A taxpayer-funded study that purports to help golfers sink their birdie putts was criticized as wasteful, prompting its head researcher to bury the golf aspect.
The $350,000 study is being conducted by Jessica Witt, an associate psychology professor at Purdue University, who researches how the brain visualizes a person’s surroundings.
Recently, Ohio Republican Sen. Rob Portman derided Witt’s work in his monthly email about government waste.
“I re-read my copy of the U.S. Constitution, and I still cannot find the section empowering Washington to spend tax dollars on golf tips,” wrote Portman. “While $350,000 may not seem like much money in Washington, there are families, businesses, and higher-priority government programs that surely could have used that money.”
Witt, however, disputed Portman’s characterization of the study as all about golf.
“The description of the work in terms of athletic performance (e.g., in the abstract) was an attempt to put the work in a context that would be accessible to the general public,” she said in a statement to The Plain Dealer. “Using athletics as an experimental setting is not intended to improve athletic performance.”
Instead, Witt suggested that her research would benefit the elderly, veterans and obese children.
“Many injured veterans have lasting compromised physical capabilities,” she said. “If your physical ability changes your perceptions of the world, then engineers could construct technologies to exploit or compensate for these differences. Such strategies could also encourage physical activity in our increasingly sedentary population by making goals appear closer. These changes could be especially impactful for people who are obese, including those who struggle with childhood obesity.”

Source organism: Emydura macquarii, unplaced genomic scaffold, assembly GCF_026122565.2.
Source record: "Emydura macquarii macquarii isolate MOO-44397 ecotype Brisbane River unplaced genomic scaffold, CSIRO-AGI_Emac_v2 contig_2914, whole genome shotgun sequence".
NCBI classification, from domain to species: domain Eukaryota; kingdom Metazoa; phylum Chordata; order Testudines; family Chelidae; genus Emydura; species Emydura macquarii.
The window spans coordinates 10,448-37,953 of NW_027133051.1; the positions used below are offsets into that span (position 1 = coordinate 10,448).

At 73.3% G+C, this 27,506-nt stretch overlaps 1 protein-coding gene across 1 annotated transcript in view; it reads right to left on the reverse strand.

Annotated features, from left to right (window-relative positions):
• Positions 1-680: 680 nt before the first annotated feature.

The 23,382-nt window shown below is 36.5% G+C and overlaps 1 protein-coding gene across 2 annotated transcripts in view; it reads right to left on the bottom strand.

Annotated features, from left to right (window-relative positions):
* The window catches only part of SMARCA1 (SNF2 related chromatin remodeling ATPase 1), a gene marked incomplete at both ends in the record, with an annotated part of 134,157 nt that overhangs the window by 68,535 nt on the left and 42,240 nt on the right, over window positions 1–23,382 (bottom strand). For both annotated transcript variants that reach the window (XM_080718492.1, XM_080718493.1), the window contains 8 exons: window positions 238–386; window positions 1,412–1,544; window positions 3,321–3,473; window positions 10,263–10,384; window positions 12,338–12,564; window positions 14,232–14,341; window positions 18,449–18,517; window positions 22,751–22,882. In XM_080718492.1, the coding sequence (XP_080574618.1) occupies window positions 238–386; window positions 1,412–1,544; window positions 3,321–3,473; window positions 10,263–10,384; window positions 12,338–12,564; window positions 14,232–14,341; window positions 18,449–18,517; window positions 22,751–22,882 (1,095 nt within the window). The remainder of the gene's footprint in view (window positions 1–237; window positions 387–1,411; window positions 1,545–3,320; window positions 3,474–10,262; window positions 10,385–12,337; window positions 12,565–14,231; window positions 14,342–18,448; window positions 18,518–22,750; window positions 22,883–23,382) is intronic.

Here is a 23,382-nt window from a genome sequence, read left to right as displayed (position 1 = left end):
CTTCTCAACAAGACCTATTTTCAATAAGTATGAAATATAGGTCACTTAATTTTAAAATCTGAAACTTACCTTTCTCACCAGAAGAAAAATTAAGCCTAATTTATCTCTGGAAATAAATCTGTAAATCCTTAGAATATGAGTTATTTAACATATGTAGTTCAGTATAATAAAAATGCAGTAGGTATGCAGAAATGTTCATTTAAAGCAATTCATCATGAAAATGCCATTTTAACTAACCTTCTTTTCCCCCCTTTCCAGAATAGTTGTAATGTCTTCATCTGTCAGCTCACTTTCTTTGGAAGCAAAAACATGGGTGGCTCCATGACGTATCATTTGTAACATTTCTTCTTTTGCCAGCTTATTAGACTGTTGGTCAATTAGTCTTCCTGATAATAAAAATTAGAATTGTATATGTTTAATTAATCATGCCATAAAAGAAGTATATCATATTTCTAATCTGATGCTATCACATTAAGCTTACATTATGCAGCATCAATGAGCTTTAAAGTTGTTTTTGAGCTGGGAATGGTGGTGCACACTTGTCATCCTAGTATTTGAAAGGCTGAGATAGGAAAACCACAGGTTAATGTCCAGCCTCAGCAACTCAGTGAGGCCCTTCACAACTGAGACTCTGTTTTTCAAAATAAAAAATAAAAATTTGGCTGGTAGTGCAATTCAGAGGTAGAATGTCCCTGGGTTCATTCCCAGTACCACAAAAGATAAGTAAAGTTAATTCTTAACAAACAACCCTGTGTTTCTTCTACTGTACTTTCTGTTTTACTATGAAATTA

Purdue certainly marketed the study as golf-centric, however. A press release described Witt’s work as follows:
Golfers looking to improve their putting may find an advantage in visualizing the hole as bigger, according to a new study from Purdue University. …
In this golf study, 36 participants putted to two different-sized holes while a projector displayed a ring of smaller and larger circles around each hole to create an optical illusion. The smaller circles around the hole made it look bigger. Before putting, the person’s perception of each hole was measured by having them draw the estimated size of the hole. Their perception was correlated with their scores, and those who saw the smaller hole, which was 5.08 centimeters in diameter, as bigger putted about 10 percent more successfully.
A picture accompanying the press release depicts Witt on a putting green, holding a golf club.
Witt did not immediately respond to a request for comment.